“ Salesian showed me friendship, family, and brotherhood, respect, with diversity”
“Salesian gave me perspective on life, and by doing so, opened my life up to many things, most importantly God. They motivated me to get involved in activities, they told me that I can do great things, and thanks to them I did.
Salesian taught me faith and to hold God closest to your heart. They taught me hard work and dedication. They taught me that life has bumps and with God you can get through it. Putting together these things is what forms a great young man. Salesian has its 4 pillars and it sounds corny and cliche, but Salesian doesn’t just preach them they live by them and that’s a lesson I learned. Ultimately Salesian gave me another Home that welcomes, a School that prepares for life, a Parish that evangelizes, and a Playground where friends meet. Together they made me the man I am today, a man ready for what life brings with God by my side”.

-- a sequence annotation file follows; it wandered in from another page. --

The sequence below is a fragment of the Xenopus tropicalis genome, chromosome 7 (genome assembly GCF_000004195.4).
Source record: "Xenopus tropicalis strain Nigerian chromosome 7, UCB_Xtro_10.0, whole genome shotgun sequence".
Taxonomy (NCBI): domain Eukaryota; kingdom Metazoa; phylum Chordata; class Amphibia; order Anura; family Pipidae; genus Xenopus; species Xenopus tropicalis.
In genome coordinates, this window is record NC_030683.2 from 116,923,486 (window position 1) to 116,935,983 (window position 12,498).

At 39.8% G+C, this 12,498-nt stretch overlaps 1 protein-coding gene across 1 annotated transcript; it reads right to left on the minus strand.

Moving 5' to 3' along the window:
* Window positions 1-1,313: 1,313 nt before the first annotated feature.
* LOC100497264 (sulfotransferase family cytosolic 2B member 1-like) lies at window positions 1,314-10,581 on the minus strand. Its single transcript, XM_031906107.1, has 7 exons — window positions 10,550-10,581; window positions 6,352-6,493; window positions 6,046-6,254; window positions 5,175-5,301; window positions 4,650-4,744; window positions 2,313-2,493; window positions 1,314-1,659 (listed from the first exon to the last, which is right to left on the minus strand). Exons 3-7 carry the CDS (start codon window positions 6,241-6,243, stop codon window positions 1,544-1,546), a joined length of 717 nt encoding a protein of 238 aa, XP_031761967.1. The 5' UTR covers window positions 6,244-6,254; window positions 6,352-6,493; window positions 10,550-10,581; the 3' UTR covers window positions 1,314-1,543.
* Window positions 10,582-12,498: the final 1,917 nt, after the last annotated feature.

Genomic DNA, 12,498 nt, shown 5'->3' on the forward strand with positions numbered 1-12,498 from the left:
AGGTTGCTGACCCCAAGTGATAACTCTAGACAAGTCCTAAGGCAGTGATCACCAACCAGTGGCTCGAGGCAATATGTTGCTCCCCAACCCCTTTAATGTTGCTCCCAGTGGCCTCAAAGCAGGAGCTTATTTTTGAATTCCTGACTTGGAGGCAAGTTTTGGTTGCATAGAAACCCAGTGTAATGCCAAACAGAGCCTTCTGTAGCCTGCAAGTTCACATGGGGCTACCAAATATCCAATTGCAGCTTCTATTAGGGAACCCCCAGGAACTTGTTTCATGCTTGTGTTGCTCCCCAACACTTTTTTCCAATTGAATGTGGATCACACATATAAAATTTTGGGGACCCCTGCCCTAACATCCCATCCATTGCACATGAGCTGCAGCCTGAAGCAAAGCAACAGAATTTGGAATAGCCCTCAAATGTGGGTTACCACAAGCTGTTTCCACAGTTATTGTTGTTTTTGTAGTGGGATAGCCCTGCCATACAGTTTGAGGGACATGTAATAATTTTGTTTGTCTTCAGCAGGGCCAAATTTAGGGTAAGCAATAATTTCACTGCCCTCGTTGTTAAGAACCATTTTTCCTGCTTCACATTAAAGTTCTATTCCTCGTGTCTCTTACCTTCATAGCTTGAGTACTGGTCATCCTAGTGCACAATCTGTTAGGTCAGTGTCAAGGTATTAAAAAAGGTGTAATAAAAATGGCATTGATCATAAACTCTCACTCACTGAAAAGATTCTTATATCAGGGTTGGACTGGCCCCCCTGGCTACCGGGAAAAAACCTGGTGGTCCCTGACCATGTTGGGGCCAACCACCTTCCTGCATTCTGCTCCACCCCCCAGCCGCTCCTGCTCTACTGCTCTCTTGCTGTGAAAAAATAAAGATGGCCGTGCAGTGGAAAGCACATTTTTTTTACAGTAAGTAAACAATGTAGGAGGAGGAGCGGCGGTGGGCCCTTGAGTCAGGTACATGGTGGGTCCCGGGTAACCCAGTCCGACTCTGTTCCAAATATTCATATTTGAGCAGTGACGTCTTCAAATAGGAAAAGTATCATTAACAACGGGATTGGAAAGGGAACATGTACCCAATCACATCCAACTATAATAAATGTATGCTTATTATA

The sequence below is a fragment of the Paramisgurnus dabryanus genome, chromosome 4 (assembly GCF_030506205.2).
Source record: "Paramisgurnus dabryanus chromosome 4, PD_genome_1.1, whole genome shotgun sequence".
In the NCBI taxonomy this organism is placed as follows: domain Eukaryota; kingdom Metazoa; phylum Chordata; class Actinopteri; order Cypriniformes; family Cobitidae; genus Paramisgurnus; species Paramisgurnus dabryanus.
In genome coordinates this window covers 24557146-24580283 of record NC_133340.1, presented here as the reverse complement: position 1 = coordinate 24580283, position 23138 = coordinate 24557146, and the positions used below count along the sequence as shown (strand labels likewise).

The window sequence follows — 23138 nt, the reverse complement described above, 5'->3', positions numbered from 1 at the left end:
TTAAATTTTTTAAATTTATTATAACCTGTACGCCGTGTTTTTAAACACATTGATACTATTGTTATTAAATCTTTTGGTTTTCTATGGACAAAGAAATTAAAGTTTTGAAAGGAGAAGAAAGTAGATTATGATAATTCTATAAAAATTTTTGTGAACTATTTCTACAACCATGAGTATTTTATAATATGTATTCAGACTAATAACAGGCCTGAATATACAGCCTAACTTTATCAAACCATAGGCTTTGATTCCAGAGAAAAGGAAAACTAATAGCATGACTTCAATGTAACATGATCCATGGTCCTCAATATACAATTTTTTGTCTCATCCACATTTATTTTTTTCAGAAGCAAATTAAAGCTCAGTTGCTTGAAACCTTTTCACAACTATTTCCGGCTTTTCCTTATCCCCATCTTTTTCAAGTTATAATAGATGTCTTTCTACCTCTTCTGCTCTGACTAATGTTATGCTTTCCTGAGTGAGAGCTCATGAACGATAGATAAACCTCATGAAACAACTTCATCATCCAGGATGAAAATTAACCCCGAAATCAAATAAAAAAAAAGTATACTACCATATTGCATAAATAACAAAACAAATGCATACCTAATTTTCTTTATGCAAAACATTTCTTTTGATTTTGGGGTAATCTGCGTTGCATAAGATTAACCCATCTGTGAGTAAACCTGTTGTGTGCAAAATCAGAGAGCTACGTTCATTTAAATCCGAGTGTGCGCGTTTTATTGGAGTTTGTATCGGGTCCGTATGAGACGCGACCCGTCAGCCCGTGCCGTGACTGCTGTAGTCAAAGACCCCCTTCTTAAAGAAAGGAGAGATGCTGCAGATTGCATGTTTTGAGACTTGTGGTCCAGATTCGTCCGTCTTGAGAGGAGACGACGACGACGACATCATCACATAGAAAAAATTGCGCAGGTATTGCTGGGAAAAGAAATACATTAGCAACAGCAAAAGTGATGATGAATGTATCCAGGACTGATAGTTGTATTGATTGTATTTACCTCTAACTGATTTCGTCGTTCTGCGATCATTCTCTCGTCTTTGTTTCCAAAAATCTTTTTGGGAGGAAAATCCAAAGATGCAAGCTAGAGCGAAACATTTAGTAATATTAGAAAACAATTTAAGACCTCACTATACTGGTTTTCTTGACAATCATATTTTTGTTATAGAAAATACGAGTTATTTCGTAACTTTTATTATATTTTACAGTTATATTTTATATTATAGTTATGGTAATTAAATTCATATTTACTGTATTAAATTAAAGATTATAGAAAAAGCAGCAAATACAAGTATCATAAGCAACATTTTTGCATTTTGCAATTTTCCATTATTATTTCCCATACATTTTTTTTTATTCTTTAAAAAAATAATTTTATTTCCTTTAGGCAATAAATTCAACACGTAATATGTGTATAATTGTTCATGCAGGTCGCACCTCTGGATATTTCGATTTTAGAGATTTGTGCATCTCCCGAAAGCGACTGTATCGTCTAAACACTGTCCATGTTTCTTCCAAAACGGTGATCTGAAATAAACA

“Salesian and its beliefs were instilled in me since day 1 of freshman year. The friends, teachers, administrators, and lessons over the last 4 years have prepared me for anything life may throw at me. The biggest aspect for me was my faith and youth ministry. With a strong foundation in faith and service to others, you can accomplish anything. I was opened to experiences and challenges that opened a whole new door of life for me. These experiences solidified my commitment to help others and pay it forward”.
From these four different opinions on their Salesian experience, it has all affected them greatly. However, this experience has not crushed their strong spirits. They all are showing what life is truly worth and that we should enjoy it to the fullest. High school is a chapter in our lives that we all must reflect on and learn from. If we are able to do this, we can not only enjoy college, but the rest of our lives to the max. “ NEVER TAKE LIFE FOR GRANTED”.